Three days after the presidential election, Carolina De Robertis sat at her writing desk, struggling to cope with the results. A novelist and assistant professor of Creative Writing, De Robertis thought of her late grandmother, who survived oppressive regimes in Argentina and Uruguay. What would they say to each other about the prospect of Donald Trump as U.S. president?
De Robertis quickly assembled Radical Hope: Letters of Love in Dangerous Times (Vintage/Random House). It features essays in epistolary form, inspired by James Baldwin’s “My Dungeon Shook — Letter to my Nephew on the 100th Anniversary of Emancipation” and the Rev. Martin Luther King Jr.’s “A Letter from a Birmingham Jail.”
The collection of 32 letters includes contributions from Pulitzer Prize winners Junot Díaz, Viet Thanh Nguyen and Jane Smiley as well as Black Lives Matter co-founder and SF State grad Alicia Garza, SF State Professor Peter Orner and writer/television personality iO Tillett Wright. The letters are addressed to ancestors, to children five generations from now, to strangers in grocery lines, to any and all who feel weary and discouraged.
Publishers Weekly states Radical Hope is comprised of “diverse, eloquent and unapologetic pieces that speak to the heart and underline the sentiment that the personal is political. … This collection is a plea to defy the idea that positive change is impossible.”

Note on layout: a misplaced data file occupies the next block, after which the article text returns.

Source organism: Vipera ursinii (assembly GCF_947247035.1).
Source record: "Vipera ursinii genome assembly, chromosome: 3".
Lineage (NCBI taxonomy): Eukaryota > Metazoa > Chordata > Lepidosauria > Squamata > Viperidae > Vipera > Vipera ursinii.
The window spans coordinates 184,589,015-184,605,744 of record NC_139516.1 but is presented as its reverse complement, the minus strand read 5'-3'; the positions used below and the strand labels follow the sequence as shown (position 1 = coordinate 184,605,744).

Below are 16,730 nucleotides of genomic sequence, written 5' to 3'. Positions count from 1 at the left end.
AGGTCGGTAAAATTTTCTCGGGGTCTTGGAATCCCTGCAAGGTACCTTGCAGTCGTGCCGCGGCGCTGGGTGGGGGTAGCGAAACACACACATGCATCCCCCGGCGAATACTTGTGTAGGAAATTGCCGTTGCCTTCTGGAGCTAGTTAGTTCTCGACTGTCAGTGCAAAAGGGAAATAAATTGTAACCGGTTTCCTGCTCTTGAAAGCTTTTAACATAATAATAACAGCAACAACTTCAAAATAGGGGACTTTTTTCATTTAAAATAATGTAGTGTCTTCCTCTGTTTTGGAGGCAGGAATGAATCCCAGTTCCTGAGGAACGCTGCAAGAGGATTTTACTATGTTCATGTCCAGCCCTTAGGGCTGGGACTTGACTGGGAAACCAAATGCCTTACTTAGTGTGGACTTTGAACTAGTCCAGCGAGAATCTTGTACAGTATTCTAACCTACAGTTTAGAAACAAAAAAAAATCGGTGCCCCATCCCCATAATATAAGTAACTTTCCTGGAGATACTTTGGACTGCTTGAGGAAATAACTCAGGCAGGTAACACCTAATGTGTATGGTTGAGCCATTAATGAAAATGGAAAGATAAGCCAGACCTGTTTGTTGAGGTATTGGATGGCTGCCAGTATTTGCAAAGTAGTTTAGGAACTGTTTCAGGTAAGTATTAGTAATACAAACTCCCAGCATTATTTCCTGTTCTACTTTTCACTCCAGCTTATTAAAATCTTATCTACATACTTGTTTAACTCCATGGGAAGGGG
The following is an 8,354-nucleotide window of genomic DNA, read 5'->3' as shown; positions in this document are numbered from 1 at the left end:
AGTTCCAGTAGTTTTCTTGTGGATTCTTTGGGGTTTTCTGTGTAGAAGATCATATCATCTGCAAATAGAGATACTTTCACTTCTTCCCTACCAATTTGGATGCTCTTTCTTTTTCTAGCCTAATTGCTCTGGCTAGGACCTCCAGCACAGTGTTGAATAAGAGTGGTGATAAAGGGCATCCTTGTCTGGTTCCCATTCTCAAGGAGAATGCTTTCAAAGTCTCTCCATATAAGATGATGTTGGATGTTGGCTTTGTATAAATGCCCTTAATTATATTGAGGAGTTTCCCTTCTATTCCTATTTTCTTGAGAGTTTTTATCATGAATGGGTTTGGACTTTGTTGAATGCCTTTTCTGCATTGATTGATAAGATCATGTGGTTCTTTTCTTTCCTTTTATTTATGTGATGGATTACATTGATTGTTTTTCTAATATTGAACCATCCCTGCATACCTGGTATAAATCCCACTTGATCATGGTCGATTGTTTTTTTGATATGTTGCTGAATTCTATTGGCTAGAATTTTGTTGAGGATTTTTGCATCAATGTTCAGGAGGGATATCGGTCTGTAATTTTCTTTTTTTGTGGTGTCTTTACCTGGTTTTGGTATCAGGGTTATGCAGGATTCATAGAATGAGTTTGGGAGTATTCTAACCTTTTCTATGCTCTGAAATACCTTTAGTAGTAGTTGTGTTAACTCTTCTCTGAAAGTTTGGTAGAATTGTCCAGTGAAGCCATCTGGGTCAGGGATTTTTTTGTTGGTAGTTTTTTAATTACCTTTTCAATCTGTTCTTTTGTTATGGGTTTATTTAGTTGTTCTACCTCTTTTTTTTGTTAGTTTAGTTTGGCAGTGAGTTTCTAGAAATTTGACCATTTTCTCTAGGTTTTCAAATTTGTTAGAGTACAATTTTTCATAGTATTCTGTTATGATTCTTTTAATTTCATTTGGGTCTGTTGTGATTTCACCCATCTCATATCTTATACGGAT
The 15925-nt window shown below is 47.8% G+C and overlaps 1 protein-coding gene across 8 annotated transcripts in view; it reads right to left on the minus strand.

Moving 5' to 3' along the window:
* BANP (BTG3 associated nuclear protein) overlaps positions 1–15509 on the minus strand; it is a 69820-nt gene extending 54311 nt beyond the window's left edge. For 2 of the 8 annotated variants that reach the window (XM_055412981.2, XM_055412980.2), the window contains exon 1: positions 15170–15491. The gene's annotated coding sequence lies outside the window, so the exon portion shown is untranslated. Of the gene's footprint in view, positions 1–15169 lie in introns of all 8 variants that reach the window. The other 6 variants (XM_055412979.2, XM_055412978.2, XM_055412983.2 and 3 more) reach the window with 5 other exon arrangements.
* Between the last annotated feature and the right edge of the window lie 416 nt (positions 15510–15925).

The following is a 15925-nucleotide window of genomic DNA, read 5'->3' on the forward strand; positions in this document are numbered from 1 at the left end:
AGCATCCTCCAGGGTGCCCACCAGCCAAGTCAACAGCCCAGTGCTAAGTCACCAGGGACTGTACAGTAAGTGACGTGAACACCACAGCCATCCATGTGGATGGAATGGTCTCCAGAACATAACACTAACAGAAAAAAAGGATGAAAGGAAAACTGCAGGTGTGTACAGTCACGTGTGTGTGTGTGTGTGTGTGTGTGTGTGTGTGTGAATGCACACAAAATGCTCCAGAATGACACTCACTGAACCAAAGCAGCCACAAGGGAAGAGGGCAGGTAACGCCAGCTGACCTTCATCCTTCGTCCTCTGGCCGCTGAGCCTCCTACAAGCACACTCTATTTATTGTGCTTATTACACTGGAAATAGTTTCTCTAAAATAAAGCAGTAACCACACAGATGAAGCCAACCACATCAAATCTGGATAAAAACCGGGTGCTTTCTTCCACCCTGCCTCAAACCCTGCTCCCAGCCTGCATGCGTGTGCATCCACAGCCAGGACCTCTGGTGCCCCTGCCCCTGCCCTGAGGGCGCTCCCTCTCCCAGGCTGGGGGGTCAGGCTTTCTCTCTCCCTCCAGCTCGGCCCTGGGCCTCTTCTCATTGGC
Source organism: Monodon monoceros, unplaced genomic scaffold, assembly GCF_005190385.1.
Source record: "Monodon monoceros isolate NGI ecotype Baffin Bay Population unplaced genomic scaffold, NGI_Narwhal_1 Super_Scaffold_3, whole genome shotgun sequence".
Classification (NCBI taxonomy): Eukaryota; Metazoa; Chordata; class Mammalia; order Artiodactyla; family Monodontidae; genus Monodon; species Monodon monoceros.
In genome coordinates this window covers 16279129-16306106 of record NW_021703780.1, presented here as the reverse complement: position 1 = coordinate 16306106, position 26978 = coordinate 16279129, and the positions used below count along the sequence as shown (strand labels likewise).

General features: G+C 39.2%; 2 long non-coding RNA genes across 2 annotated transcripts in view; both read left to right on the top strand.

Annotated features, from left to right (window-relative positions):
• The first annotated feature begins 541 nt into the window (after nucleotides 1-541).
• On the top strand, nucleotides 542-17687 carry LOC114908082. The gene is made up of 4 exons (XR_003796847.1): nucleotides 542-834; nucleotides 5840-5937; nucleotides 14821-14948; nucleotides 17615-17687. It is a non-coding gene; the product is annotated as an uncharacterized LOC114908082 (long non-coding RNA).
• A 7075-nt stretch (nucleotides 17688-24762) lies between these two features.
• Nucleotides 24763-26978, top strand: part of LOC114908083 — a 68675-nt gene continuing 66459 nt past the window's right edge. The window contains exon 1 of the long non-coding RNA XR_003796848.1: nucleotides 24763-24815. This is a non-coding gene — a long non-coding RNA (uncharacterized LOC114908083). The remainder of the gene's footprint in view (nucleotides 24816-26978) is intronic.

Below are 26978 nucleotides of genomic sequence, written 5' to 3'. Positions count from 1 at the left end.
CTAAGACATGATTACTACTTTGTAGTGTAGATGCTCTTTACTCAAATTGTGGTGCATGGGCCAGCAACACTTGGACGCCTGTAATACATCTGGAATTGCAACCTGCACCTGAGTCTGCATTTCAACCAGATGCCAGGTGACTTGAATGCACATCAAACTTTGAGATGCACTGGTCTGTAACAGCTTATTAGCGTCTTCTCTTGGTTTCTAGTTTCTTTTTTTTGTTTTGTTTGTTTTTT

De Robertis, who joined SF State last fall, plans to donate a small portion of the proceeds of the book’s sales to the American Civil Liberties Union.
What do you hope readers gain from the book?
It may be of use to different people in different ways. I hope that it will be a source of sustenance in a time in which simply digesting the news and staying awake and engaged can be incredibly emotionally exhausting. The temptation in such times can be to shut down, to divest ourselves from engagement.
Some amount of unplugging for our well being, sanity and self-care is valid and needed. However, we can’t afford collective paralysis because we do still need to stay engaged.
I’ve absolutely been so heartened to see the way in which resistance has been working to stymie the very negative actions of this current administration, from judiciary actions — blocking the Muslim ban, for example — to all of the phone calls and letters to senators. The defeat of the [first] health-care overhaul was largely successful thanks to resistance on the ground.
For some people, [Radical Hope] might be a sanctuary, a mirror for the feelings that each person is having, that you’re not alone in moving through your fear or feeling exhausted. For example, Karen Joy Fowler’s piece talks about her feelings — very outraged and cynical and exhausted — and then moves through that to a place of deciding to continue on, in her case, inspired by the water protectors at Standing Rock. ...
When you read Alicia Garza’s letter to Harriet Tubman, it really puts into perspective the power to go on when it seems so profoundly against the odds. Talk about radical. Talk about hope. Harriet Tubman! I wept the first time I read her submission.
What can a Trump supporter gain from reading this book?
Everybody is welcome into the pages of this book. That said, this book is certainly unapologetic in its perspective with regard to the integrity, beauty and power of the people whom Trump has deemed fit to attack. ...